“Here, my pet—hold onto this for me a moment, won’t you? There’s a dear.” He handed her his flute of champagne and strolled to a seemingly blank stretch of wall. He then shot her a cool, wry glance as he reached into the breast pocket of his tuxedo and retrieved a small key. The key fit smoothly into the wood paneling, and the wall split with a hiss.
“Oh my!” breathed Vivienne as the walls came to a halt. Before her hung Vincent Van Gogh’s The Starry Night. She turned her awestruck gaze upon her host, who had glided back to her side unnoticed. “Is that—“
“Oh, heavens no. A reproduction.” He took his glass back from her and contemplated the fake. “The painting may be a counterfeit, but its beauty is real.” Vivienne watched as he drained his glass. “Yes. Very real indeed.”
Sometimes I wonder:
Do fish get diabetes?
Even if they do
Could I say no to that face?
Surrounded by beauty,
I’m filled with regrets–
These Indian peacocks make terrible pets!
How are you? You remember how we promised to go back to Camp Weenahaw? Well I am going to do it! I am packing my things tonight and I will leave at dawn! I can’t stand it here any longer! You live closer, so you will probably get there first! Let’s meet up at our secret tree okay? See you there!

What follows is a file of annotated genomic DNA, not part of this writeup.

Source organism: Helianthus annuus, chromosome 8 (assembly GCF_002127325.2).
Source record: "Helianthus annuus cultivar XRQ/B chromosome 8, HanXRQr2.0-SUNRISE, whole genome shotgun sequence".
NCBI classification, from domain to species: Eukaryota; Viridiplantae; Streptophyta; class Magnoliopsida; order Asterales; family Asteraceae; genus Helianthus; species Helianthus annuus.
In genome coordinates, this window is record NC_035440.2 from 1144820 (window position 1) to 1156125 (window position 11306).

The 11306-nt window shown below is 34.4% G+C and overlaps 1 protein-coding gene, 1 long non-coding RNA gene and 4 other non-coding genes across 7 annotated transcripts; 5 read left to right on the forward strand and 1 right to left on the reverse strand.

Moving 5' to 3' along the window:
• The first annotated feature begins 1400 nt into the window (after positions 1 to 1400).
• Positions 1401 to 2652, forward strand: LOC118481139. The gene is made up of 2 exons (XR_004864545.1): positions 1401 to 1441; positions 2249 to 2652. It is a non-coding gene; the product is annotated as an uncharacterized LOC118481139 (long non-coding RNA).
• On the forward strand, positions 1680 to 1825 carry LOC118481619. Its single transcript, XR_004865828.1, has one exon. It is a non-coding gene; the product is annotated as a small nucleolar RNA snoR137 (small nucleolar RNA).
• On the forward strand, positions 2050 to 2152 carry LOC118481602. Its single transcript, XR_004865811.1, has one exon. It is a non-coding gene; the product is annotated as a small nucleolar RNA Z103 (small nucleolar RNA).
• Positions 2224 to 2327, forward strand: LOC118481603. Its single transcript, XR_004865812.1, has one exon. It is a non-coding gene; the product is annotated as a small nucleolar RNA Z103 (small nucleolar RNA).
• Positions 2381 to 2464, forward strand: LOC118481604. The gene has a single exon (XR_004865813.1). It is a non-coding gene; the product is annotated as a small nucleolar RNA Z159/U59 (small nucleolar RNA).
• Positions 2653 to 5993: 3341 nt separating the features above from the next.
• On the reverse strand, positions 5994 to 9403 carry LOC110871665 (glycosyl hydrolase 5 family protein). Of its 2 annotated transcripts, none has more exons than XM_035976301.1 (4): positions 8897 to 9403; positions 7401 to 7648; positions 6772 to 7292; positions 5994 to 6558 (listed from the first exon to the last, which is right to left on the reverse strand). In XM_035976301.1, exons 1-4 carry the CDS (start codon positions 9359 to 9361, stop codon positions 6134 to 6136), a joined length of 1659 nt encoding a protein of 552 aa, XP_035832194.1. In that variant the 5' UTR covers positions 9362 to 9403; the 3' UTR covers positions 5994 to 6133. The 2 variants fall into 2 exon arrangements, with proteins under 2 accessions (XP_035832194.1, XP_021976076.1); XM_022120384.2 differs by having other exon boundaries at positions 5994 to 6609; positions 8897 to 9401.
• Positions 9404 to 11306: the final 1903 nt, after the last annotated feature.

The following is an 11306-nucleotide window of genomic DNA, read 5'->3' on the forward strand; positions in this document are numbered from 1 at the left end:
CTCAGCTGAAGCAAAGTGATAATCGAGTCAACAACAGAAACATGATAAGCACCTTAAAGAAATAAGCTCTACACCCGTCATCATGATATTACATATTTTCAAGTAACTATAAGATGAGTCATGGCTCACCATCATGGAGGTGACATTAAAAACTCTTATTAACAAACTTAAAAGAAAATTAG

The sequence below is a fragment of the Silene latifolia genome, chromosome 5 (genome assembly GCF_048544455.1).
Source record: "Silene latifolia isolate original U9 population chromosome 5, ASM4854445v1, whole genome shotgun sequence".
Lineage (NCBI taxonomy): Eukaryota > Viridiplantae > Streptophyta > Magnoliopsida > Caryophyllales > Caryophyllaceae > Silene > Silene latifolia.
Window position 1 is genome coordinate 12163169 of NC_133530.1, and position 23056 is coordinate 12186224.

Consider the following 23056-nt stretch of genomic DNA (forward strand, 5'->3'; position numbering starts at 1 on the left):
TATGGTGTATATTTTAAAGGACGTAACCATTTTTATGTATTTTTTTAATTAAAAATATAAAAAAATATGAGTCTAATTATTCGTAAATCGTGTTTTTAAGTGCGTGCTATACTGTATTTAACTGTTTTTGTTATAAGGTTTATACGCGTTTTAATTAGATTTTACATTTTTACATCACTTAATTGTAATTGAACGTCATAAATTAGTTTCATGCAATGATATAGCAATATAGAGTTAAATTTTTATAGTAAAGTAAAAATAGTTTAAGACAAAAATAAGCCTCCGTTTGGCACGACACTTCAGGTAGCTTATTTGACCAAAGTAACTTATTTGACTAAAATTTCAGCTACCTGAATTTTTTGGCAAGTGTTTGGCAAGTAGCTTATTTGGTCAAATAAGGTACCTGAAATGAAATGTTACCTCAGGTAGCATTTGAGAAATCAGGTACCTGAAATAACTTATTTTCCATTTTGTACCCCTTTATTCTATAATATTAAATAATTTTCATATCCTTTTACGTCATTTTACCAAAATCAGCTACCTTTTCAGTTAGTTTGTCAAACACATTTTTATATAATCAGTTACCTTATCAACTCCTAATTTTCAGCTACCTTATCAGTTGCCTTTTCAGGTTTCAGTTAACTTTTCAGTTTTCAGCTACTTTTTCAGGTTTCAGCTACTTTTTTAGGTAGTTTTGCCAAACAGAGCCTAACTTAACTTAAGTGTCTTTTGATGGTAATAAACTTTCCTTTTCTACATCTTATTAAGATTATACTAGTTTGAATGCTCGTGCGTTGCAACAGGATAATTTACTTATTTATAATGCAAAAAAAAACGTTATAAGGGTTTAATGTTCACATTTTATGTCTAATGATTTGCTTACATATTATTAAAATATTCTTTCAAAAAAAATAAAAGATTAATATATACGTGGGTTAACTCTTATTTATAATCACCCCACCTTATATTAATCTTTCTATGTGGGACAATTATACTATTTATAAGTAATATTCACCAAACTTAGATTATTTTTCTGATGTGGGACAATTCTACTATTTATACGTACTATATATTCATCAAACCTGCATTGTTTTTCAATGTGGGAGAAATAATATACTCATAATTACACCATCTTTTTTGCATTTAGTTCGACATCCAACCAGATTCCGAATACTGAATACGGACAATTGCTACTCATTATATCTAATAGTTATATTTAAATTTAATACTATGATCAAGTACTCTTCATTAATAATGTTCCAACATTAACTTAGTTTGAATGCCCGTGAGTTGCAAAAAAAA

Mary looked at the letter a second time, then a third. She ran to the foot of the stairs and called up.
No answer. Mary could hear the shower running, so she sat down on the stairs to look at the letter again. “See you there!” She looked out the window and shuddered. The last of the leaves had fallen from the trees, like the last of the Camp Weenahaw scabs on her knees. Her summer freckles had mostly faded away, and the cut on her thumb was now nothing but a thin white line. That was from when she and Aggie made the blood oath to return to Weenahaw.
She stuffed the letter back in its envelope and tucked it into her hoodie pocket just as her mother was stepping out of the bathroom.
“Were you calling me, sweetie?”